My stomach hasn't quite figured out that feeding time has been pushed back an hour, though.  Monday night, I came home famished. I wanted to eat-- now. That's when Skillet Dinners can be a lifesaver.

I'm revisiting the recipes in this cookbook, that includes all of America's Test Kitchen recipes over the last ten years.  In my last post, I shared the Skillet Tamale Pie.  This time, I had a hankering for lasagna, without all the fuss.

I've made many versions of Skillet Lasagna, over the years. Usually, it involves browning ground beef, adding bottled spaghetti sauce, water and broken lasagna noodles. Then, you add some ricotta cheese and dinner is ready. Of course, there's the slow cooker version, that uses "no boil" lasagna noodles and bottled spaghetti sauce. Good, but ho-hum.

Could America's Test Kitchen develop a Skillet recipe, that doesn't use bottled spaghetti sauce? I watched the video and read the recipe.  The recipe seemed simple enough.  The ingredient list isn't too complicated, either: A blend of ground beef and pork (or an unseasoned meatloaf mix), ten regular lasagna noodles, a large can of diced tomatoes, a small can of tomato sauce, onion, garlic and ricotta cheese.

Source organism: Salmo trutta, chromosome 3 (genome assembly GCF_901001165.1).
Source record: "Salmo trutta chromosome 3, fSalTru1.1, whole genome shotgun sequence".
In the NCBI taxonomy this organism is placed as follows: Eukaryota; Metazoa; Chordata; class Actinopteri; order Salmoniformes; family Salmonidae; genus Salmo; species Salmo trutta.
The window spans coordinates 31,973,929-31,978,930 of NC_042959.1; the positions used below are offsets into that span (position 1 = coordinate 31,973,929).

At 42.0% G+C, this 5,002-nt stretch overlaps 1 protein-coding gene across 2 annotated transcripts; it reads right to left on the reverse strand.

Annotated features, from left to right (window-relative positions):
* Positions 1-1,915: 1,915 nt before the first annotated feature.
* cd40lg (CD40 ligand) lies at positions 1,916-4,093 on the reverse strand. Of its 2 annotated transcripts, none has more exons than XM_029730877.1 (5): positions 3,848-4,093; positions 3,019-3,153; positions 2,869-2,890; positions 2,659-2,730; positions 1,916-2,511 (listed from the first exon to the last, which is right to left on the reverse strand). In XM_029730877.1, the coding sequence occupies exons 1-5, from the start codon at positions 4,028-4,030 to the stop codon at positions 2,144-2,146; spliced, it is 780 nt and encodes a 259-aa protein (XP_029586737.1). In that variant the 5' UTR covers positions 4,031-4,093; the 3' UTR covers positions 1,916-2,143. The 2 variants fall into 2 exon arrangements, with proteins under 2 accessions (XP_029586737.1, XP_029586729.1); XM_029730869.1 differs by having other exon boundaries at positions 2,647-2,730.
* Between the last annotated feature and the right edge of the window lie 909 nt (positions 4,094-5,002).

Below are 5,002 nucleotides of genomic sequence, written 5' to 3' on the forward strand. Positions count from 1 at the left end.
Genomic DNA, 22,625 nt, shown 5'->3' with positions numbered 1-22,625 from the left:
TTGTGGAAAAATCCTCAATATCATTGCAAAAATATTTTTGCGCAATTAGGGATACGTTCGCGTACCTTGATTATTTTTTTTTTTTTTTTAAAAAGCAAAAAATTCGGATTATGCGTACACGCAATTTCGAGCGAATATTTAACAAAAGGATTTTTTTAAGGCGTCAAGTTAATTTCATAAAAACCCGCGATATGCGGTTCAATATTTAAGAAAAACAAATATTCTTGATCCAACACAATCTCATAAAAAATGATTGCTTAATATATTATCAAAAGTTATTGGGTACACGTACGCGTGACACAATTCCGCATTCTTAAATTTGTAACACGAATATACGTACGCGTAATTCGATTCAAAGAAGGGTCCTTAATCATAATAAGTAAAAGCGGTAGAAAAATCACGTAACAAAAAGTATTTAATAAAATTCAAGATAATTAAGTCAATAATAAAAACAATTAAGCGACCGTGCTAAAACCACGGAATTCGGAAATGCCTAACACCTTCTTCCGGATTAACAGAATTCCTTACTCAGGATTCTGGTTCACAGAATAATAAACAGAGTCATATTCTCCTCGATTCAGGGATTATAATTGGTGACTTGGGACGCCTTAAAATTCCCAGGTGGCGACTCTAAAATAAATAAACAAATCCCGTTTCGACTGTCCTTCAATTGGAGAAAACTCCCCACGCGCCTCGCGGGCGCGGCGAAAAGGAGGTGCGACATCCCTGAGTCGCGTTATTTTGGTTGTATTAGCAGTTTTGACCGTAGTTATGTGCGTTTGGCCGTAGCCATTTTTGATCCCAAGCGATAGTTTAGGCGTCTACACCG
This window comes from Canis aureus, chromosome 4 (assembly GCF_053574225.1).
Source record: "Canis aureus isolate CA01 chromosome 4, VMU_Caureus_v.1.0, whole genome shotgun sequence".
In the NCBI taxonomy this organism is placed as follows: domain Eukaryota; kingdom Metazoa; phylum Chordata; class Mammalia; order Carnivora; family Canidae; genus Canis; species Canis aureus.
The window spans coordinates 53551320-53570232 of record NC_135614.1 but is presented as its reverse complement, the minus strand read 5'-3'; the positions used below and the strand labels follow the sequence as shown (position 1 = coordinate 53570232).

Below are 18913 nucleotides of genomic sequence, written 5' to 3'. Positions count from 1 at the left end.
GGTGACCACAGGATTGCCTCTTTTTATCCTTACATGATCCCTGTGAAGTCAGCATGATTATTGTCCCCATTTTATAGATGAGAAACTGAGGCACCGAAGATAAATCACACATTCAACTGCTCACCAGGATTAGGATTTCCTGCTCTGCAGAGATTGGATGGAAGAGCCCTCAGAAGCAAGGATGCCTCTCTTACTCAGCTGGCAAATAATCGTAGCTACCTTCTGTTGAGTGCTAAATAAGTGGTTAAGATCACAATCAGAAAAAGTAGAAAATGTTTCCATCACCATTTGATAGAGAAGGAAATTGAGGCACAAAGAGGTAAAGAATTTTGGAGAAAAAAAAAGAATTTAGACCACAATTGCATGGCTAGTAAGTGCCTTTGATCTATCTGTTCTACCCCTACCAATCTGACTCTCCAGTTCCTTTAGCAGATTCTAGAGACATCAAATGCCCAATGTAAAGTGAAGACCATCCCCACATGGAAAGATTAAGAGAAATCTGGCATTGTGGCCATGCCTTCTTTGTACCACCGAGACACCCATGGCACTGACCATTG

I had Italian sausage and ground beef, so I improvised a bit and used a combination of the two. Once I browned the meat, I added one chopped onion and cooked until just starting to brown, then combined the onon and meat, added the garlic.   For the liquid, you need a total of four cups of undrained diced tomatoes and water.

I added some red pepper flakes into the meat mixture and then evenly spread out the broken lasagna pieces (about 2" or  3" long)
Then the tomatoes are added, and one small can of tomato sauce. This is where ATK's ingredients ends.

Somehow, I felt that there needed to be a little more seasoning, so I added a generous tablespoon of Italian Seasoning (that I mix up, myself).   I gently pushed around the noodles to make sure they were covered in liquid-- I had to add just a little bit more water to accomplish that.